This same conditions will be employed between the B & C class property tenants.  This is why you have to understand the area development projections and how it will affect your property.  

Price to Rent Ratio

Anna and her team recognize the price to rent ratio range they refer to as the “goldilocks range” of 14-22 as the ideal range.  If the ratio is lower than 14, it is easier for the tenant to buy a home. When the ratio is above 22, it is more difficult for the tenant to buy and for the multifamily property to produce cash flow.  

Price to Rent Ratio calculation:

Median value of owner occupied home / Annual median gross rent.

Rent Growth

Forecasted rent growth: Find out the most recent rent growth statistics for both annual and the most recent quarter.  Ask local brokers what the rent growth forecast is for the next 12 months. While projections may be substantial, Anna uses a conservative rent growth cap of 4% rent for the first year.  If you get more, great, but don’t over estimate.

Median Monthly Rent

Anna’s team has found the minimum median rent of property needs to be not less than $800.  Markets with a lower median rent makes it difficult to collect rent.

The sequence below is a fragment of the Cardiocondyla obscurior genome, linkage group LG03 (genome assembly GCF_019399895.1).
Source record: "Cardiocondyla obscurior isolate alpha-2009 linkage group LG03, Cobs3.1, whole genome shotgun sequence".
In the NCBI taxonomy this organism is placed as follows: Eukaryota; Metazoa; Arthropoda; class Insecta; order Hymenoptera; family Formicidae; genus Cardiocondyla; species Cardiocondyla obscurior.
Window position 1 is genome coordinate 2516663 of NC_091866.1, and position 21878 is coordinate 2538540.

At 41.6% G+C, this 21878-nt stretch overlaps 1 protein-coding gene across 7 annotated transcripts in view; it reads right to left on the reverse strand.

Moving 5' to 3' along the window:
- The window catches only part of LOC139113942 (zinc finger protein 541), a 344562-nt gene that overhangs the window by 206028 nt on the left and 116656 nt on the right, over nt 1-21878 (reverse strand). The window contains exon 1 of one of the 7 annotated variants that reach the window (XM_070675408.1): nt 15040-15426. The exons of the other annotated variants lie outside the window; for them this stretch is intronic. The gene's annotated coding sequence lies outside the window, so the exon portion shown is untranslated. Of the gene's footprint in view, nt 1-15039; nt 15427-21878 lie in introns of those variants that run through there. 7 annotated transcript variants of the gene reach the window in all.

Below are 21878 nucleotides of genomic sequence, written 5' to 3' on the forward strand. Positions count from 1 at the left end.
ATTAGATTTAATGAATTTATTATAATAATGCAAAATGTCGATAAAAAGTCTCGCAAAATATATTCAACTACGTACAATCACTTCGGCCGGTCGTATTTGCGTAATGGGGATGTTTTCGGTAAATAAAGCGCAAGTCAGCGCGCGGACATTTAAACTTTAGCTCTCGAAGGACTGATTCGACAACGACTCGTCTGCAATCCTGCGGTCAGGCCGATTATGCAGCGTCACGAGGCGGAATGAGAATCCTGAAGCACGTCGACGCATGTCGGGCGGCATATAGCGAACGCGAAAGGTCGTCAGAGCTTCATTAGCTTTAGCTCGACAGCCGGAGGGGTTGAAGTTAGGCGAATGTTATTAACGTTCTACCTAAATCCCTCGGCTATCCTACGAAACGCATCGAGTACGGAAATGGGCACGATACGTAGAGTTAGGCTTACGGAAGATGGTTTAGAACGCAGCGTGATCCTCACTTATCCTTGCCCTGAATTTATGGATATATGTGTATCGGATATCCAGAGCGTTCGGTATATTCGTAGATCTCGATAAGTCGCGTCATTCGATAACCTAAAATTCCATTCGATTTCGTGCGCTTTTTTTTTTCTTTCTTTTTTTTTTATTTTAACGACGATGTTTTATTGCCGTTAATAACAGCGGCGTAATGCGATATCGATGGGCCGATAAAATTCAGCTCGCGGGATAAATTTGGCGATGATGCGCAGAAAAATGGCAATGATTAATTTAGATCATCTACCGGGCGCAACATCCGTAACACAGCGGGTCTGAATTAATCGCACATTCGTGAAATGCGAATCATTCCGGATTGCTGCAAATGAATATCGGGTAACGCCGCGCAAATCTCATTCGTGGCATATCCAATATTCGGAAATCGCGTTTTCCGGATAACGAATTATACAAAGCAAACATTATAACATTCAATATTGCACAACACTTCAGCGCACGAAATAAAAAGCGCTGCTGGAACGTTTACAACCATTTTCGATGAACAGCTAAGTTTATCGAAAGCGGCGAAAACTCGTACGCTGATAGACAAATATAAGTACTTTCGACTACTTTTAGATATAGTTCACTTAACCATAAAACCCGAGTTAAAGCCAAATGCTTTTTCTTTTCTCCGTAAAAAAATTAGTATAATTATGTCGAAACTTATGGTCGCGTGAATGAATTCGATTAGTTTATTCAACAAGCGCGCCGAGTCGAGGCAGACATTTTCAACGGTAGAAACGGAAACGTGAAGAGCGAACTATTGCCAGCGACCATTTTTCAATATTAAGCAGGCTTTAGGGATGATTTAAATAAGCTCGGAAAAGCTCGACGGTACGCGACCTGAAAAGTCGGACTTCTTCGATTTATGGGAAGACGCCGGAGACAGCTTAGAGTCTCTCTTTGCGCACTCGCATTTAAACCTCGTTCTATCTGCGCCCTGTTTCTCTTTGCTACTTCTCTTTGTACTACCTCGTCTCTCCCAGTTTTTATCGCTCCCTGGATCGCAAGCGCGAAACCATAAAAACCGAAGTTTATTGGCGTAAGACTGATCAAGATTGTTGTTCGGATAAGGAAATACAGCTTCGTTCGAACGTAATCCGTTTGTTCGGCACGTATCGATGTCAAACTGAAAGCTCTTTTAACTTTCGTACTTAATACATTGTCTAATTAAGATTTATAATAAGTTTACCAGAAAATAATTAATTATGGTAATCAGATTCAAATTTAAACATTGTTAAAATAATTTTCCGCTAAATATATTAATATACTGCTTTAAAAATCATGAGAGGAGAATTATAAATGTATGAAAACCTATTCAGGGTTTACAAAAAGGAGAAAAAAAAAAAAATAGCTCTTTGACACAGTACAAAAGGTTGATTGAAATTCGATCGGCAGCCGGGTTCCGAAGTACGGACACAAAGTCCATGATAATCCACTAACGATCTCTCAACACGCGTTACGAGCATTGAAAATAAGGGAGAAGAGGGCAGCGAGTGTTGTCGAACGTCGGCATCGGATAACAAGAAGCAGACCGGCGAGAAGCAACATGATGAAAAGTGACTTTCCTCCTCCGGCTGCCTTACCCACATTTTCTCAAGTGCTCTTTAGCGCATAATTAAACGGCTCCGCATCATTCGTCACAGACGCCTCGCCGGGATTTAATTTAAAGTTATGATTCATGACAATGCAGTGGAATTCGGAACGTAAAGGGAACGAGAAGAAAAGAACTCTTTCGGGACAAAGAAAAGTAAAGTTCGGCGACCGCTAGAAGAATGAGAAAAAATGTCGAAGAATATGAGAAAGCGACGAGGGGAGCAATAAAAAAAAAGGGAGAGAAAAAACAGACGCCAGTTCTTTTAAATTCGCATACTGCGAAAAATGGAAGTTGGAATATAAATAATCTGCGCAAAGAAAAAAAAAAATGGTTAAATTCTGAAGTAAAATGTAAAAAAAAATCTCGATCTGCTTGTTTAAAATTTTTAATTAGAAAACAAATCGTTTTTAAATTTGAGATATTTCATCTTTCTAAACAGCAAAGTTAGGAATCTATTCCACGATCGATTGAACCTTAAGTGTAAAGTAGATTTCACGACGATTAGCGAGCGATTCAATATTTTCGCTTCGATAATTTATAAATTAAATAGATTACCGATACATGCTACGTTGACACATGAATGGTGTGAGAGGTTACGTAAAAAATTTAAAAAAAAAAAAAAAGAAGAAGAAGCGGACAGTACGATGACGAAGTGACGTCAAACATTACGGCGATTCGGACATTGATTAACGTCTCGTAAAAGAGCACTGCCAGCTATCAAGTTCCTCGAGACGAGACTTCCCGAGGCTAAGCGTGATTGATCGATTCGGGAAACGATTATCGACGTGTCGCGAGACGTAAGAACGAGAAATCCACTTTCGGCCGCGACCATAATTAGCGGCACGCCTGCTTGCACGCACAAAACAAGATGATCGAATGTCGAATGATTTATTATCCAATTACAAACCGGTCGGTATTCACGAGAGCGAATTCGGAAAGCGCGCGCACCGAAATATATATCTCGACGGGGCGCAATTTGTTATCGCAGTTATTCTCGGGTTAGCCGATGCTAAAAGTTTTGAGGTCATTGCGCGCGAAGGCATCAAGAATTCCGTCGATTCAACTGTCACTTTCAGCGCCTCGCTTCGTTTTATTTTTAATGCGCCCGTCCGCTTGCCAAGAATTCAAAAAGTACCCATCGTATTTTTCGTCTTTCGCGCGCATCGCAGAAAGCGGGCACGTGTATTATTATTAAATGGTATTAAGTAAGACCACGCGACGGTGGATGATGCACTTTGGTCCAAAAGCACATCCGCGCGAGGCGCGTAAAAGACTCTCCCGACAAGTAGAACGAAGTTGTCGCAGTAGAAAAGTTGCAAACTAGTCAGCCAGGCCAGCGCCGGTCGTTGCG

Path of Progress

Look for areas where the median income has increased, but the median price of housing has not yet increased.  This is a sign of rising housing prices.

City Data is a free website that allows you to see a map of the neighborhoods and the census data associated with it.  This allows you to recognize where the price of housing will increase.

Emerging markets - when you find a city or neighborhood with positive indicators, study the surrounding areas and you may find a web of supporting markets.  Is there a trend that suggest where progress is moving?

Laws

What are the landlord tenant laws in the market?  Are the laws pro landlord or pro tenant. Cities and states that overly protect the tenant should be avoided.  In these markets, there are tenants that know how to work the system, and can create real havoc for a landlord.  Learn the laws regarding notice to evict before you invest in a market.

Occupancy Rate

There are two calculations to consider.  Physical & Economic occupancy. As a rule, occupancy under 95% will likely be a challenge to collect rent from your tenants.  



BIGGEST RISK

Each week I ask my guest what is the Biggest Risk they see that real estate investors face.  

BIGGEST RISK: Not understanding your market.  Not understanding the data.